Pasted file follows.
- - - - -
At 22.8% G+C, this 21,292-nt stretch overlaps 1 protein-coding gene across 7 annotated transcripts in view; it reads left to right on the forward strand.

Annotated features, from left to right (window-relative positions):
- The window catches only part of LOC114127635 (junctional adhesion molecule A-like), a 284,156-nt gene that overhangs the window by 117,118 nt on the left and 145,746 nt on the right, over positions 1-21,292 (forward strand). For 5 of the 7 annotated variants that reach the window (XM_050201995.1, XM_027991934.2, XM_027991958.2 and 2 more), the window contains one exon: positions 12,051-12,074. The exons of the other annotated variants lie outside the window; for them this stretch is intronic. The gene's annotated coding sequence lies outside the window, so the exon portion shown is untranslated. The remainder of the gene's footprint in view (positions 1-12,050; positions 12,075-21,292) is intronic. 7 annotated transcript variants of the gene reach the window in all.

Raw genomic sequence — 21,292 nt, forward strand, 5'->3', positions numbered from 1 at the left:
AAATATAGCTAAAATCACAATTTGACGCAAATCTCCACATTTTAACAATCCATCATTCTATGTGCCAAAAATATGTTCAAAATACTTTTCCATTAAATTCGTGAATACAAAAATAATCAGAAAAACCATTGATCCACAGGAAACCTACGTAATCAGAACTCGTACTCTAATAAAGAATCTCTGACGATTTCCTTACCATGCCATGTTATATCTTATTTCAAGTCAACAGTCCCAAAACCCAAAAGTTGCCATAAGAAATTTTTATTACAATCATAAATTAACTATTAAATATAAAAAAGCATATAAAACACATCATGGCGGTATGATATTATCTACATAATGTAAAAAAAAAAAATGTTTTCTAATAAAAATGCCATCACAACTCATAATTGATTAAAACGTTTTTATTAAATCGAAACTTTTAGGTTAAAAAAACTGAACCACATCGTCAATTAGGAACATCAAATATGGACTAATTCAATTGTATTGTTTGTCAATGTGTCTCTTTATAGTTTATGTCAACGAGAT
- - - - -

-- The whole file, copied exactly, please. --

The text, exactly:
At 22.8% G+C, this 21,292-nt stretch overlaps 1 protein-coding gene across 7 annotated transcripts in view; it reads left to right on the forward strand.

Annotated features, from left to right (window-relative positions):
- The window catches only part of LOC114127635 (junctional adhesion molecule A-like), a 284,156-nt gene that overhangs the window by 117,118 nt on the left and 145,746 nt on the right, over positions 1-21,292 (forward strand). For 5 of the 7 annotated variants that reach the window (XM_050201995.1, XM_027991934.2, XM_027991958.2 and 2 more), the window contains one exon: positions 12,051-12,074. The exons of the other annotated variants lie outside the window; for them this stretch is intronic. The gene's annotated coding sequence lies outside the window, so the exon portion shown is untranslated. The remainder of the gene's footprint in view (positions 1-12,050; positions 12,075-21,292) is intronic. 7 annotated transcript variants of the gene reach the window in all.

Raw genomic sequence — 21,292 nt, forward strand, 5'->3', positions numbered from 1 at the left:
AAATATAGCTAAAATCACAATTTGACGCAAATCTCCACATTTTAACAATCCATCATTCTATGTGCCAAAAATATGTTCAAAATACTTTTCCATTAAATTCGTGAATACAAAAATAATCAGAAAAACCATTGATCCACAGGAAACCTACGTAATCAGAACTCGTACTCTAATAAAGAATCTCTGACGATTTCCTTACCATGCCATGTTATATCTTATTTCAAGTCAACAGTCCCAAAACCCAAAAGTTGCCATAAGAAATTTTTATTACAATCATAAATTAACTATTAAATATAAAAAAGCATATAAAACACATCATGGCGGTATGATATTATCTACATAATGTAAAAAAAAAAAATGTTTTCTAATAAAAATGCCATCACAACTCATAATTGATTAAAACGTTTTTATTAAATCGAAACTTTTAGGTTAAAAAAACTGAACCACATCGTCAATTAGGAACATCAAATATGGACTAATTCAATTGTATTGTTTGTCAATGTGTCTCTTTATAGTTTATGTCAACGAGAT